With one practice session of about 20 minutes most Cup race weekends these days, drivers and crew chiefs don’t have that luxury. They have simulators, and crew chiefs have more data than before, but it can still take time for new partnerships to work.

“We do spend a lot of time on the simulator with Kyle,” Burnett told NBC Sports this week.

Burnett also says that SMT data has helped his understanding of what Busch needs in a car.

“I can watch what is going on during the race and maybe anticipate a little bit of what he’s got going on vs. having to wait for him to describe it to me without kind of doing it blind,” Burnett said.

Burnett admits that as each week goes by, the communication with Busch gets better.

“I’m learning the right adjustments to make when he says a certain thing,” Burnett said. “So, getting that notebook built up a little bit, I think is helping us.”

The pairing of Busch, Burnett and the No. 8 team was intriguing before the season. Burnett helped Tyler Reddick win three races last year. Busch came to RCR motivated to prove that four wins in his final three seasons at Joe Gibbs Racing was an aberration. Busch averaged more than five Cup victories a season from 2015-19.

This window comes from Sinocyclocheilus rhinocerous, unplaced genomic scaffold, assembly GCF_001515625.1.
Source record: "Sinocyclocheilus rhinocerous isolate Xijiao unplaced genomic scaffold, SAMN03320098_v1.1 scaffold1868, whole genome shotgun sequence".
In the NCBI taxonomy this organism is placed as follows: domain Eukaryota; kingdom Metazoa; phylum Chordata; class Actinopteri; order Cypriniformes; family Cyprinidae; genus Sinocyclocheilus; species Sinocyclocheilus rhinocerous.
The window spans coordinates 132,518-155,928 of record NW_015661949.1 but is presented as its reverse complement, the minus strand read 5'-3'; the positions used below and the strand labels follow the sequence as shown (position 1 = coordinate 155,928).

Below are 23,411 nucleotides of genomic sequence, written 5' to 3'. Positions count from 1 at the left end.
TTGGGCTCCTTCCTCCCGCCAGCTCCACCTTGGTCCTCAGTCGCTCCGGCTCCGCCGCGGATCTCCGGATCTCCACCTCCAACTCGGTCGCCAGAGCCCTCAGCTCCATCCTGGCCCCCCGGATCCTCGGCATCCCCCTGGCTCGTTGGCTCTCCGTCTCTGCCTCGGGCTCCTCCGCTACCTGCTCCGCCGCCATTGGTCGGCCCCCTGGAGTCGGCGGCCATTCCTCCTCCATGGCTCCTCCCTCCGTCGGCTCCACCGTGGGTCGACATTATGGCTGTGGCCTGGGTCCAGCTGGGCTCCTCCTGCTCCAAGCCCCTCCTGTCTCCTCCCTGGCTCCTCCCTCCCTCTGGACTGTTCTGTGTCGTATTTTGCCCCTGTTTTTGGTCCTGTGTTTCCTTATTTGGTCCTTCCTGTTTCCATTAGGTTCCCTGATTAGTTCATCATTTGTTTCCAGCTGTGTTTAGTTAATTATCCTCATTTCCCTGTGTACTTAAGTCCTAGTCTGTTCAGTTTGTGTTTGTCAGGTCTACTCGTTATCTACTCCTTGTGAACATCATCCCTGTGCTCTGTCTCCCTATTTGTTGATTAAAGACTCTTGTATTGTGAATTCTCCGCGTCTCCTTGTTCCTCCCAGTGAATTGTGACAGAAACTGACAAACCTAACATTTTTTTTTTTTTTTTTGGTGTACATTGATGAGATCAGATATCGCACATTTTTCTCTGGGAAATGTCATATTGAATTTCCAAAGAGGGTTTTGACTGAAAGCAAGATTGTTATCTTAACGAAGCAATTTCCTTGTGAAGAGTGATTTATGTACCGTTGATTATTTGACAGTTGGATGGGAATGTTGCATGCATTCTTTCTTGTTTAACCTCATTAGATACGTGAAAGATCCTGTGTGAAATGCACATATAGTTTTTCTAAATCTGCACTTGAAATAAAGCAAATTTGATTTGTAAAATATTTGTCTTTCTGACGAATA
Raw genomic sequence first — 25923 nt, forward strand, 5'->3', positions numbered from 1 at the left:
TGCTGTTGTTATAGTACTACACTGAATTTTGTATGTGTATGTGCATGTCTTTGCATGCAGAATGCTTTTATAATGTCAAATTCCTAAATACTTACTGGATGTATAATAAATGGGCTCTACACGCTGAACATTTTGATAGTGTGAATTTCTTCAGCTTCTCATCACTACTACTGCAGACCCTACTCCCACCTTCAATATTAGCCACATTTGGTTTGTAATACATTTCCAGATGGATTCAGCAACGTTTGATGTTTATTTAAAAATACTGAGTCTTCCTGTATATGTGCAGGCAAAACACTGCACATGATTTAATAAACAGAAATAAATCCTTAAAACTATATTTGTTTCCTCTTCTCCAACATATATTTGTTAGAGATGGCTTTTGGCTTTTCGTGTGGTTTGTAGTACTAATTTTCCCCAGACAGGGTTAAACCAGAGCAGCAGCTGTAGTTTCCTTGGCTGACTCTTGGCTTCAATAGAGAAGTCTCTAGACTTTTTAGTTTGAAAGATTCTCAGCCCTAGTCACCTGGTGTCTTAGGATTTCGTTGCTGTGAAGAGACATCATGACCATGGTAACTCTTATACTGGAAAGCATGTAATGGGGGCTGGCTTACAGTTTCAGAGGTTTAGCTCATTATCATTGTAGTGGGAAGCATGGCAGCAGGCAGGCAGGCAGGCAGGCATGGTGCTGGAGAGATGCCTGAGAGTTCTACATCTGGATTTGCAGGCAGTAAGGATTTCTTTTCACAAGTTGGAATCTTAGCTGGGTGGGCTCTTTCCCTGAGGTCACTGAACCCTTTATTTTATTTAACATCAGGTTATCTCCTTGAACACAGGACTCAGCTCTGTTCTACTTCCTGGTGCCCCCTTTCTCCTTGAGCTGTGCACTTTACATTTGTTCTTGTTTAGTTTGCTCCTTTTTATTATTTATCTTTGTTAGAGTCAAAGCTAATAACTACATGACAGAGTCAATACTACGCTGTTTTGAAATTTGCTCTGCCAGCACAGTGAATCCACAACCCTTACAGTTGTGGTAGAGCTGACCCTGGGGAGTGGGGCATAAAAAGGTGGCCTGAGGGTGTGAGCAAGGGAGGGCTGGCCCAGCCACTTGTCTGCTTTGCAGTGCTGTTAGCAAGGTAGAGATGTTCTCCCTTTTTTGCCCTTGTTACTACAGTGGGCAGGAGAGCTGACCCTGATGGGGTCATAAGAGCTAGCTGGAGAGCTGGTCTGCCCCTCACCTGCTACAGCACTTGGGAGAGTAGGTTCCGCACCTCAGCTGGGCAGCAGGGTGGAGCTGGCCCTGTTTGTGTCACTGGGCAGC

While the combination of an elite driver and a rising team looked to be a potent match, not everything meshed. Burnett notes that it wasn’t as if the No. 8 team could use all of Reddick’s setups with Busch.

“Kyle likes to drive a little bit tighter race car, while Tyler liked to drive a little bit looser race car,” Burnett said. “We can’t just plug and play everything that we had last year that we had success with. We kind of have got to adapt it and make it work.”

There’s still room for growth. In the last 10 races, Busch has two wins, a runner-up finish, five top 10s but also five finishes of 14th or worse. Busch enters this weekend’s race at Sonoma with three consecutive top-10 finishes, tied for his longest streak of the season.

“We’ve had some really good runs,” Busch said after last weekend’s victory. “We’ve had three wins obviously, which is great, but we’ve also had some of the dismal days as well. We’ve had peaks and valleys so far this year.”

No crew chief, though, has won as often as Burnett has in the last 34 races, dating back to last July’s Road America race. He has six wins during that time. Cliff Daniels, crew chief for Kyle Larson, and Stevens, crew chief for Christoper Bell, are next with four wins each.